Before releasing an update to a website or application to public, one should always ensure that everything on the UI side is in order. This is usually a manual process: we deploy the site to the staging server where a designated tester (or the developer themselves) runs a thorough review.
Automating this type of tests will let you save time and avoid human errors.
In this guide, we will show you how to quickly configure a pipeline that will build your application, deploy it to the staging server, and perform automated visual tests in the staging environment. If everything is fine, the pipeline will deploy the application to the production server. In case any visual changes are detected, the pipeline will stop and wait for approval before the final deployment.
Build and deploy on every push
If you already know how pipelines in Buddy work, you can skip to the next step.
Begin with creating a pipeline that will build and deploy your application. If you haven’t done it before, here's a list of quickstart guides for the most popular languages and frameworks:
Visual tests in delivery pipelines
Once you have a pipeline that deploys your application to the staging server, you need to add the action for visual testing. The action compares the currently deployed version of your site with the previous one and, in case of any changes, it stops the pipeline and waits for the changes to be approved.
Select the Visual tests action from the monitoring section:
The actions lets you define the URLs that should be tested. In our case, it will be the address of the page on the staging server:
Now it’s time to add the deployment to the production server. If no changes are detected, the deployment will be performed automatically. In other cases, it will require a manual confirmation from the user:
The first launch of the pipeline will take screenshots of the current version. The screenshots will serve as the baseline with which the next versions will be compared. Upon approval of the changes, our baseline will be updated to the accepted version.
Once the tests detect changes, the pipeline will stop and wait for the approval. You can define who is permitted to accept visual changes in the action settings. By default, all project members who can run pipelines can also accept the changes. You may, however, limit the scope to individual developers, administrators, or a specific group of users:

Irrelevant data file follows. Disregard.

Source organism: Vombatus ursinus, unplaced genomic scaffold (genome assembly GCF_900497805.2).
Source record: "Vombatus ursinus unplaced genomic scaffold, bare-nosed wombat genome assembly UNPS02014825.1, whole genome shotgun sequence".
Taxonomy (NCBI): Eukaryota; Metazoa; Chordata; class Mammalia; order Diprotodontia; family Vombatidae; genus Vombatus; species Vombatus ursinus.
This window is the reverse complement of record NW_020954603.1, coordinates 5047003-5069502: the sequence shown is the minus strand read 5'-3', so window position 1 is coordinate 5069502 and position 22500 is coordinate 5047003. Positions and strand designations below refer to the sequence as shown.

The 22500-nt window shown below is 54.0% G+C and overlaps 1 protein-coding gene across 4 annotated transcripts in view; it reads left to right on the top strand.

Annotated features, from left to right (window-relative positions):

During the acceptance process, Buddy will display all changes defined on the pages. The changes will be presented in the form of a comparison of the previous and current version of the page (difference, swipe, 2-up):
Once accepted, the pipeline will pick up where it's left and deploy the app to the production server.
A website may often contain dynamic elements, such as advertising banners. This part of the site shouldn’t be taken into account during visual tests. The excluded parts can be easily defined by entering their coordinates in the Options tab:
Note that for each URL you can define any number of excludes.
Selecting browser and resolution & advanced options
The action settings allow you to select the browser and define the resolution in which the tests will be performed. Currently Buddy supports Chrome and Firefox browsers.
You can also set
On top of that the action lets you configure:
- The acceptable pixel tolerance level. By default, moving an element by 1 pixel will cause the pipeline to stop.
- How many executions are kept in the history of changes on the website. The default is 30 executions.
The aim of Buddy is to lower the threshold to automation regardless of whether you're a seasoned developer or just began your front-end adventure. The tool is very simple to user per se and basically requires no explanation. We do recommend, however, to check out our documentation for real-life use cases that will help you quickly automate the most essential processes of everyday work. Also, don't hesitate to browse through our guides for inspiration and tips on CI/CD. There's also the live-chat should you have some concrete questions.
Thanks for reading!